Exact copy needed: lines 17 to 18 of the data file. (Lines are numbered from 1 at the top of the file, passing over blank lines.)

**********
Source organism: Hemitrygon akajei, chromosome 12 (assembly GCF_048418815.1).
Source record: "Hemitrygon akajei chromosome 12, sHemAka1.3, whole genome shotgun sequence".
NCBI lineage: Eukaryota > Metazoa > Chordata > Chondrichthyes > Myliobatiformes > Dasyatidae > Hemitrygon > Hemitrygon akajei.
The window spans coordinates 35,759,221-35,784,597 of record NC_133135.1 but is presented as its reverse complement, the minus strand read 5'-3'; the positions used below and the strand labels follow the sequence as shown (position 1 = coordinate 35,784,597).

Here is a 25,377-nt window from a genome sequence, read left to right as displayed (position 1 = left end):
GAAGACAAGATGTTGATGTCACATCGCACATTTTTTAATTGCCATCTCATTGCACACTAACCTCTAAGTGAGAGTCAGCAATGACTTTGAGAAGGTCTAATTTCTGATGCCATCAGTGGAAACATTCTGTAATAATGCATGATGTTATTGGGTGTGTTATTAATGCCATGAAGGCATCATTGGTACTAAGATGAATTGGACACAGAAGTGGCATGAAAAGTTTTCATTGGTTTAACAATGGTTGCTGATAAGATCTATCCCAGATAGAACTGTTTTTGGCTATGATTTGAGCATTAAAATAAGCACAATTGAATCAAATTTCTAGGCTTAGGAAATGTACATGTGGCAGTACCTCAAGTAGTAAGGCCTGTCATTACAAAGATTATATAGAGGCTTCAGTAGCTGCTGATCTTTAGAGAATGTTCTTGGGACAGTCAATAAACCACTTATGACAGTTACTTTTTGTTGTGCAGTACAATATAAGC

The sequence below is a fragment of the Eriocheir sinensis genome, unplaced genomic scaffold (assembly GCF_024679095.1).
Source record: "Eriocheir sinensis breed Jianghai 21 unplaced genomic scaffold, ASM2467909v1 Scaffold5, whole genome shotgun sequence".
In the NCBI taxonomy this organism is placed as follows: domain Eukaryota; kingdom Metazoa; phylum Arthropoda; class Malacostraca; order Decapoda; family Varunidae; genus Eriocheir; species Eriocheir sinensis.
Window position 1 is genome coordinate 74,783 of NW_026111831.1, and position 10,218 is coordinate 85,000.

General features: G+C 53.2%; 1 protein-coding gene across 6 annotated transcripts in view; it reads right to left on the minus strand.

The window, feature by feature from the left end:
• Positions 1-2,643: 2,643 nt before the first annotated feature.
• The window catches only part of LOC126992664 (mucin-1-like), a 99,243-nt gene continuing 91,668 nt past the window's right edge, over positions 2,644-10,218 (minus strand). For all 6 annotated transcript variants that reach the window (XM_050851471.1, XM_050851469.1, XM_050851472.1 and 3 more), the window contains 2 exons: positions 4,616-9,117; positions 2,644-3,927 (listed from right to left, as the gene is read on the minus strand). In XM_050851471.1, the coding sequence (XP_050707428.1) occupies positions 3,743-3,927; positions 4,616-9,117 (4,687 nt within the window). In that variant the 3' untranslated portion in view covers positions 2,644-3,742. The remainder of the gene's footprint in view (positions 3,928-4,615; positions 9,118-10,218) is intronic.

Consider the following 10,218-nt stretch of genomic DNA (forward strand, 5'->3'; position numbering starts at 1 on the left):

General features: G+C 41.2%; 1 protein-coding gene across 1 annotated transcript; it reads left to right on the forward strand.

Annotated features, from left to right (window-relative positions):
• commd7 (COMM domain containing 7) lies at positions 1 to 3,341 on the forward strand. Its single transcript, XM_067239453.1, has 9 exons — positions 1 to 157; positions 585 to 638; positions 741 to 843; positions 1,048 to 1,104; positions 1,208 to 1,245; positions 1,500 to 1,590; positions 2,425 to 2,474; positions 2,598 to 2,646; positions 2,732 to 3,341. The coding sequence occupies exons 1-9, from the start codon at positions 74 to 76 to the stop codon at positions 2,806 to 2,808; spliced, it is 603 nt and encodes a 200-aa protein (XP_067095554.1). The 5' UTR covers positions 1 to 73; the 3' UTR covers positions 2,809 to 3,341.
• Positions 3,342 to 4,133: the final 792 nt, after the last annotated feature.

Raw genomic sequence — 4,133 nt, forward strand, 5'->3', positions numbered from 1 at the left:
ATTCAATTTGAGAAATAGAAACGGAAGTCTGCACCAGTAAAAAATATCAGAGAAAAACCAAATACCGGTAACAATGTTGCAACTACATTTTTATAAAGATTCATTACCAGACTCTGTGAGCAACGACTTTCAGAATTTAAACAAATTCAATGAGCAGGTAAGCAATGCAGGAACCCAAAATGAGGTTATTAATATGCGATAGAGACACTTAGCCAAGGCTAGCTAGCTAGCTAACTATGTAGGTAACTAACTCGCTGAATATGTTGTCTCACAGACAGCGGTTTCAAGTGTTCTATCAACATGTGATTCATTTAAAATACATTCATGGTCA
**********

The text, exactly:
Annotated features, from left to right (window-relative positions):
• commd7 (COMM domain containing 7) lies at positions 1 to 3,341 on the forward strand. Its single transcript, XM_067239453.1, has 9 exons — positions 1 to 157; positions 585 to 638; positions 741 to 843; positions 1,048 to 1,104; positions 1,208 to 1,245; positions 1,500 to 1,590; positions 2,425 to 2,474; positions 2,598 to 2,646; positions 2,732 to 3,341. The coding sequence occupies exons 1-9, from the start codon at positions 74 to 76 to the stop codon at positions 2,806 to 2,808; spliced, it is 603 nt and encodes a 200-aa protein (XP_067095554.1). The 5' UTR covers positions 1 to 73; the 3' UTR covers positions 2,809 to 3,341.